Posted: 11 Jan 2008
Media violence poses a threat to public health inasmuch as it leads to an increase in real-world violence and aggression. Research shows that fictional television and film violence contribute to both a short-term and a long-term increase in aggression and violence in young viewers. Television news violence also contributes to increased violence, principally in the form of imitative suicides and acts of aggression. Video games are clearly capable of producing an increase in aggression and violence in the short term, although no long-term longitudinal studies capable of demonstrating long-term effects have been conducted. The relationship between media violence and real-world violence and aggression is moderated by the nature of the media content and characteristics of and social influences on the individual exposed to that content. Still, the average overall size of the effect is large enough to place it in the category of known threats to public health.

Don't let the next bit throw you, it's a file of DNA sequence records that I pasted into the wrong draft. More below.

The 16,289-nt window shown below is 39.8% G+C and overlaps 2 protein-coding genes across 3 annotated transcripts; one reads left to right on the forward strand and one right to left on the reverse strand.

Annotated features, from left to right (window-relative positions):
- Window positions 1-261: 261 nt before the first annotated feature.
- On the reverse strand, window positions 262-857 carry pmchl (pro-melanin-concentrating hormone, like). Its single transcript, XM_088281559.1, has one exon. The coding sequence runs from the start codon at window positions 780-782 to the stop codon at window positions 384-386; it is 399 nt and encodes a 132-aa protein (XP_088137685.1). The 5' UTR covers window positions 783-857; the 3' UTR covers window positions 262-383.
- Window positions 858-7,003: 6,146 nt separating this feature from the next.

Keywords: aggression, assault, TV, video games, imitation
Suggested Citation: Suggested Citation
Huesmann, Rowell and Taylor, Laramie D., The Role of Media Violence in Violent Behavior. Annual Review of Public Health, Vol. 27, April 2006. Available at SSRN: https://ssrn.com/abstract=1082524